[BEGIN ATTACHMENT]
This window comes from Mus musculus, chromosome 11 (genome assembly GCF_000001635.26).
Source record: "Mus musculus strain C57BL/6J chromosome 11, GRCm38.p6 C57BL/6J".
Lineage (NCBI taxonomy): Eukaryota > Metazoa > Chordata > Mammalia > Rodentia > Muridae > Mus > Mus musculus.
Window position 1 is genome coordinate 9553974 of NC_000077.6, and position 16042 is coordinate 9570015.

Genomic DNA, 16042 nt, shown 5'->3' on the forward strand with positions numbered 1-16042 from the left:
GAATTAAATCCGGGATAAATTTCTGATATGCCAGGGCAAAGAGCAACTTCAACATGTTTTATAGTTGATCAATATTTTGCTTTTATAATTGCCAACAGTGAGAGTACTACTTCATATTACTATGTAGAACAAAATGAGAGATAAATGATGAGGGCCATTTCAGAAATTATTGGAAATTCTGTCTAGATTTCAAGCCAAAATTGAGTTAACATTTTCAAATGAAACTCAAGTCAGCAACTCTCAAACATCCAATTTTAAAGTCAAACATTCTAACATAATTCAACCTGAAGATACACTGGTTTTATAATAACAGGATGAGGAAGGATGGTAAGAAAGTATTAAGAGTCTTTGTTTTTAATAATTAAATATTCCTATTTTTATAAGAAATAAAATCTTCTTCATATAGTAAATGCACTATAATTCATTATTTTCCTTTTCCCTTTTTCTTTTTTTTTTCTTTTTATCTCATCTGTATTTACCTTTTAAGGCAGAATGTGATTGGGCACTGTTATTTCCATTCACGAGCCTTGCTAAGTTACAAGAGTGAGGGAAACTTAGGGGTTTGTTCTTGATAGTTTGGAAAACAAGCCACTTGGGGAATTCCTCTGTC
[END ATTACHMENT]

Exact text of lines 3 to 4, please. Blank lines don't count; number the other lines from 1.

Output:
Lineage (NCBI taxonomy): Eukaryota > Metazoa > Chordata > Mammalia > Rodentia > Muridae > Mus > Mus musculus.
Window position 1 is genome coordinate 9553974 of NC_000077.6, and position 16042 is coordinate 9570015.